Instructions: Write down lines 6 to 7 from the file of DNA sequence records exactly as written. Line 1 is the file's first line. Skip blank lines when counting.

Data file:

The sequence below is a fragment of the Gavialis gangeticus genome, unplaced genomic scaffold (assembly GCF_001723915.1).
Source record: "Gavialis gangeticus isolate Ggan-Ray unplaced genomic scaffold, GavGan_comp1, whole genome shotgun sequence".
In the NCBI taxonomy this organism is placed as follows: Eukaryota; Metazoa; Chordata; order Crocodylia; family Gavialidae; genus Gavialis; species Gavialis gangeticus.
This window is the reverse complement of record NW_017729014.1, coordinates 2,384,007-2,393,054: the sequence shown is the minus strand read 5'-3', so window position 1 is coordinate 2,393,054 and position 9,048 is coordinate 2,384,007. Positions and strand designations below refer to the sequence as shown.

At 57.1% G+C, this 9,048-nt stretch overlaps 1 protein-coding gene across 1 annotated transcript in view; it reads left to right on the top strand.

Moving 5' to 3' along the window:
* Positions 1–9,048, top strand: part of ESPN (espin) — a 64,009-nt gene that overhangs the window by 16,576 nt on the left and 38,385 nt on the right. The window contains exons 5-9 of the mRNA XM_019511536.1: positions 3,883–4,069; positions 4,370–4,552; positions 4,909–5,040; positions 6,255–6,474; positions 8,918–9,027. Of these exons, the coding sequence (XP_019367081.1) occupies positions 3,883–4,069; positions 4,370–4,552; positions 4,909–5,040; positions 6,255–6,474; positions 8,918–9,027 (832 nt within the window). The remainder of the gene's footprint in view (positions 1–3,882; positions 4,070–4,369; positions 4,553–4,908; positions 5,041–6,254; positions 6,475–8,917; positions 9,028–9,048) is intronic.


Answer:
Moving 5' to 3' along the window:
* Positions 1–9,048, top strand: part of ESPN (espin) — a 64,009-nt gene that overhangs the window by 16,576 nt on the left and 38,385 nt on the right. The window contains exons 5-9 of the mRNA XM_019511536.1: positions 3,883–4,069; positions 4,370–4,552; positions 4,909–5,040; positions 6,255–6,474; positions 8,918–9,027. Of these exons, the coding sequence (XP_019367081.1) occupies positions 3,883–4,069; positions 4,370–4,552; positions 4,909–5,040; positions 6,255–6,474; positions 8,918–9,027 (832 nt within the window). The remainder of the gene's footprint in view (positions 1–3,882; positions 4,070–4,369; positions 4,553–4,908; positions 5,041–6,254; positions 6,475–8,917; positions 9,028–9,048) is intronic.